Have you been receiving a higher level of enquiry? If not, perhaps you are not listing your village on villages.com.au. With 1.2M visits a year it is the No.1 village search destination.

You can find out more from Carmella by emailing her at Carmella.Rowsthorne@thedcmgroup.com.au.

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December is 13 weeks away – the topic on everyone’s lips is sales

If there’s one thing we’ve been picking up in our weekly conversations with village professionals, it’s that sales across the industry are patchy, at best.

Yes, there are exceptions. Anecdotally some people say sales are holding (and in some cases even improving slightly).

But for many others sales have stalled significantly. For instance, if you were achieving one sale a month, you may be achieving only one every two months at the moment (we are talking outside of Victoria).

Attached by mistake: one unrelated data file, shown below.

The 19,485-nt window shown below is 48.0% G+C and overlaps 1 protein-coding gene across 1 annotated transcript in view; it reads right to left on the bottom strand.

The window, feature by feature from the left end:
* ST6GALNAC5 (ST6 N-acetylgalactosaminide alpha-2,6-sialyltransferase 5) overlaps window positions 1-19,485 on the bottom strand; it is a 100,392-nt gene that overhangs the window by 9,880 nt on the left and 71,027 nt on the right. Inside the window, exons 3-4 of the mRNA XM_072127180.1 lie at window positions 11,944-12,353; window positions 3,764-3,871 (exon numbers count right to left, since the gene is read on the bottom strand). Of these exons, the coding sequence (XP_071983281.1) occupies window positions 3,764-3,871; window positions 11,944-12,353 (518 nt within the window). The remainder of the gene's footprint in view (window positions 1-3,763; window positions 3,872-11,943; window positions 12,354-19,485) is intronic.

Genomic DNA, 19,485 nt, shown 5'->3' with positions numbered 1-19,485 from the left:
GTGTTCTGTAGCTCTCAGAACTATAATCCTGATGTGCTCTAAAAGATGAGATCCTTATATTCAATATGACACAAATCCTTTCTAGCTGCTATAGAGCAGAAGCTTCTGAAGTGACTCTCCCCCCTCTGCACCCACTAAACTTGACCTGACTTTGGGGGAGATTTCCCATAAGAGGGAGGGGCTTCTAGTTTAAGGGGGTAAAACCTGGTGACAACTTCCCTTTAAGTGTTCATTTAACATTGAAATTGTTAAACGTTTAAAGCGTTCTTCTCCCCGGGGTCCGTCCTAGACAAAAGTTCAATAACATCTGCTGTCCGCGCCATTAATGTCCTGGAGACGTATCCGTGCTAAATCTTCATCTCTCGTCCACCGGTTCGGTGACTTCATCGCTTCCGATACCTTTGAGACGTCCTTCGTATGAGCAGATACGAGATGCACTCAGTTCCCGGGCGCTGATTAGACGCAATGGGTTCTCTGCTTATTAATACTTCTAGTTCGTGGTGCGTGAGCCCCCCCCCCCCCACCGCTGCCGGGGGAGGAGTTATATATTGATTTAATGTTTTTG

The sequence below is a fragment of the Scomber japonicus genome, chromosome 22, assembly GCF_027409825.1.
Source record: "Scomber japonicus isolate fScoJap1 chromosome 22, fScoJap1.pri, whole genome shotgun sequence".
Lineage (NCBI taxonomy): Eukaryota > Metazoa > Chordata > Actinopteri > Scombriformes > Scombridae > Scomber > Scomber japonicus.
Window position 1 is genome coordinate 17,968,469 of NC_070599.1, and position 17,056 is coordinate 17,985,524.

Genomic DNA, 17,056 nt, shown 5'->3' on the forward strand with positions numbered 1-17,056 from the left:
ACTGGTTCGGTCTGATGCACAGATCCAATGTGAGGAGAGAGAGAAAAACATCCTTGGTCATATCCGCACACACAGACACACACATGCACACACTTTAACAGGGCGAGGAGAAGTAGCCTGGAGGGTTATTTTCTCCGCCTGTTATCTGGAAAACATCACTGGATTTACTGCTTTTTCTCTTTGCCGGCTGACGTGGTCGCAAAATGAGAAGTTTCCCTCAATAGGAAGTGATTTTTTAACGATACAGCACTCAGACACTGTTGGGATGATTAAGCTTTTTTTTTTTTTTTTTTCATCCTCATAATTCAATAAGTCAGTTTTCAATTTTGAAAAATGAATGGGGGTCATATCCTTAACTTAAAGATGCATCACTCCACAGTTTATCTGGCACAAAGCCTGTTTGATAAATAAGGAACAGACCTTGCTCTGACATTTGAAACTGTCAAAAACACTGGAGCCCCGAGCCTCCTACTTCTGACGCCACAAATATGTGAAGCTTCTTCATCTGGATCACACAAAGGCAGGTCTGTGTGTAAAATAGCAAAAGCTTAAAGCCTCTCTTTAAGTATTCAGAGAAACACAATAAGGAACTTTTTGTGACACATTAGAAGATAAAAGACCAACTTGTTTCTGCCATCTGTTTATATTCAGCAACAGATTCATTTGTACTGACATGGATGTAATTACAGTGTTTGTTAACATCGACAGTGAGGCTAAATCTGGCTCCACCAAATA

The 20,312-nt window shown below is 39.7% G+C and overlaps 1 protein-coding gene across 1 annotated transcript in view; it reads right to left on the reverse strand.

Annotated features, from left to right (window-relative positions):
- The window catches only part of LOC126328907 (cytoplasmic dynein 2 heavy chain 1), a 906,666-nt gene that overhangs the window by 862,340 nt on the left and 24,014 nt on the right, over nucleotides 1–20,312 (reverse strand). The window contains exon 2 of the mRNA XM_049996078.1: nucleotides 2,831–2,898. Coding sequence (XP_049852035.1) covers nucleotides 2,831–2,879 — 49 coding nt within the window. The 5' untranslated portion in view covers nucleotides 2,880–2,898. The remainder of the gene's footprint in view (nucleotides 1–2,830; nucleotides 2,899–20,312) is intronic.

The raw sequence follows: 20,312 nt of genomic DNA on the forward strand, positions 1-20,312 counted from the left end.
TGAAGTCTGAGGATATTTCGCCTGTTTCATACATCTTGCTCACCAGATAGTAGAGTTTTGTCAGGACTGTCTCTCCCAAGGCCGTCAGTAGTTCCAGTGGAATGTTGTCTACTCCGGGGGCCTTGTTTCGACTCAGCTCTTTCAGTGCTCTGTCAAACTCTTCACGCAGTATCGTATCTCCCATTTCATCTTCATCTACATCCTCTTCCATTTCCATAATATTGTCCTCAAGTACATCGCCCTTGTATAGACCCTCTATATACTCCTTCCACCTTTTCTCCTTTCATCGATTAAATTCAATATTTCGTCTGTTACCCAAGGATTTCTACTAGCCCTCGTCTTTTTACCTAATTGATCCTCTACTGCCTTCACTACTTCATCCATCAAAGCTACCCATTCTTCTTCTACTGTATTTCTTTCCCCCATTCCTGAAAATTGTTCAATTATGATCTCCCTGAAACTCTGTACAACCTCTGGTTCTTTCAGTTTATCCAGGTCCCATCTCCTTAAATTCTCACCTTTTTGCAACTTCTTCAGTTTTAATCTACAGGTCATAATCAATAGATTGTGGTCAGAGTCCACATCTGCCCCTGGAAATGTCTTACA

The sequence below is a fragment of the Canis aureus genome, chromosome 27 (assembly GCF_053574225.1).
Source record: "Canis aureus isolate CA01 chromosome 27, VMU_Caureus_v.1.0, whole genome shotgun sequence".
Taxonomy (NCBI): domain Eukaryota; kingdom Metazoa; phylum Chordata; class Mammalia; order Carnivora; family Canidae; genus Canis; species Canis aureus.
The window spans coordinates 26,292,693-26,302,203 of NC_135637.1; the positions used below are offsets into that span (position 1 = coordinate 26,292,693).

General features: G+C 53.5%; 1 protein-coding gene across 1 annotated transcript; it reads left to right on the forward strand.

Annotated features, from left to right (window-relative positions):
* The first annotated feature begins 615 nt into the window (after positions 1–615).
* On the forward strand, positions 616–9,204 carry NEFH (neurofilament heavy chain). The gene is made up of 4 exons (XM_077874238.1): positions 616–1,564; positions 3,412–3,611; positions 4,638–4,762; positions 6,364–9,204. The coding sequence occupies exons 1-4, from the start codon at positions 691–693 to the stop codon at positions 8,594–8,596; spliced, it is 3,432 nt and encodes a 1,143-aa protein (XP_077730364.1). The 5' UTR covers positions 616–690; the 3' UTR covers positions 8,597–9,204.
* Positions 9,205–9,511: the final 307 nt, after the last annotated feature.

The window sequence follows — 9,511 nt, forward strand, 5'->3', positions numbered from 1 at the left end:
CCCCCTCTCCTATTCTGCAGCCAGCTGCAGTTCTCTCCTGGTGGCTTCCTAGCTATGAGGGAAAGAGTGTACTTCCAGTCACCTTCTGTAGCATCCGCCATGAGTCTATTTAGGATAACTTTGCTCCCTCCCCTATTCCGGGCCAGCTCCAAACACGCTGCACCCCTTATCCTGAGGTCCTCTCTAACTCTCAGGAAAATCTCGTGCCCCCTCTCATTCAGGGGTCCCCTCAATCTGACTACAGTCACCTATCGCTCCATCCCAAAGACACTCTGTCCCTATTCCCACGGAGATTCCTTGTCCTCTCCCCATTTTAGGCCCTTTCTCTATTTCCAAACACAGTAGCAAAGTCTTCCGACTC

You would know that sales momentum is very important; it keeps everyone on their toes plus operators happy. With December 13 weeks away, do you have momentum? If not, now is the time to act rather than waiting.

What is momentum? It is a full sales pipeline and as many prospective residents nodding their heads positively. They can see they should be continuing the conversations with you.

Is the interest out there in these COVID times? What will make heads nod?

Here is a graph of 12 months traffic across Australia on our sister DCM web site, villages.com.au.

What you can see is that the number of people searching for a village is higher, in fact 7% higher, in August 2020 than in August 2019.